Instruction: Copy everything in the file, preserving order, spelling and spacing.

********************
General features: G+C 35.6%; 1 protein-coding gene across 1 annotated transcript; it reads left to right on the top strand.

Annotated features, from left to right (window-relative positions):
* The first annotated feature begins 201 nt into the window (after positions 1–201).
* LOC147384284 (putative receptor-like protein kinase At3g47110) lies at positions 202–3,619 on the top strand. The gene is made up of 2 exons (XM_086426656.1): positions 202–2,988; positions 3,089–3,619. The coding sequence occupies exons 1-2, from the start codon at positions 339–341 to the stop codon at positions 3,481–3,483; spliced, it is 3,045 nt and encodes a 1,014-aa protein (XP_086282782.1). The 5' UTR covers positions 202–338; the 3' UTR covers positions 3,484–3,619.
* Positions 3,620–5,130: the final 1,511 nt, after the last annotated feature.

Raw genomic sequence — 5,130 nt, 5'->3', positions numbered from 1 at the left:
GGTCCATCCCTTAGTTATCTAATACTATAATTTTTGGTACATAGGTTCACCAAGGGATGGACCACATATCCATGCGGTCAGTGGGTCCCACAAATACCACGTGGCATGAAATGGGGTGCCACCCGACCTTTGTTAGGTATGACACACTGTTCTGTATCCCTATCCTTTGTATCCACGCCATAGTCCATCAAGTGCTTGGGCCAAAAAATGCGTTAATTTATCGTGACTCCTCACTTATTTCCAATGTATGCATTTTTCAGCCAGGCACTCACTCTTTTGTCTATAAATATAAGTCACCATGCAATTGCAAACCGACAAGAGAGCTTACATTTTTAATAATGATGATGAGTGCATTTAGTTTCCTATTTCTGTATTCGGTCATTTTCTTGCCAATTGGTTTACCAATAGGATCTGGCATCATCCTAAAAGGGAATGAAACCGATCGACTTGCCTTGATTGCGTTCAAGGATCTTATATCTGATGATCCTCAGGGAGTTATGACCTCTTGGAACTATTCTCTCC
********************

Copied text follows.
General features: G+C 35.6%; 1 protein-coding gene across 1 annotated transcript; it reads left to right on the top strand.

Annotated features, from left to right (window-relative positions):
* The first annotated feature begins 201 nt into the window (after positions 1–201).
* LOC147384284 (putative receptor-like protein kinase At3g47110) lies at positions 202–3,619 on the top strand. The gene is made up of 2 exons (XM_086426656.1): positions 202–2,988; positions 3,089–3,619. The coding sequence occupies exons 1-2, from the start codon at positions 339–341 to the stop codon at positions 3,481–3,483; spliced, it is 3,045 nt and encodes a 1,014-aa protein (XP_086282782.1). The 5' UTR covers positions 202–338; the 3' UTR covers positions 3,484–3,619.
* Positions 3,620–5,130: the final 1,511 nt, after the last annotated feature.

Raw genomic sequence — 5,130 nt, 5'->3', positions numbered from 1 at the left:
GGTCCATCCCTTAGTTATCTAATACTATAATTTTTGGTACATAGGTTCACCAAGGGATGGACCACATATCCATGCGGTCAGTGGGTCCCACAAATACCACGTGGCATGAAATGGGGTGCCACCCGACCTTTGTTAGGTATGACACACTGTTCTGTATCCCTATCCTTTGTATCCACGCCATAGTCCATCAAGTGCTTGGGCCAAAAAATGCGTTAATTTATCGTGACTCCTCACTTATTTCCAATGTATGCATTTTTCAGCCAGGCACTCACTCTTTTGTCTATAAATATAAGTCACCATGCAATTGCAAACCGACAAGAGAGCTTACATTTTTAATAATGATGATGAGTGCATTTAGTTTCCTATTTCTGTATTCGGTCATTTTCTTGCCAATTGGTTTACCAATAGGATCTGGCATCATCCTAAAAGGGAATGAAACCGATCGACTTGCCTTGATTGCGTTCAAGGATCTTATATCTGATGATCCTCAGGGAGTTATGACCTCTTGGAACTATTCTCTCC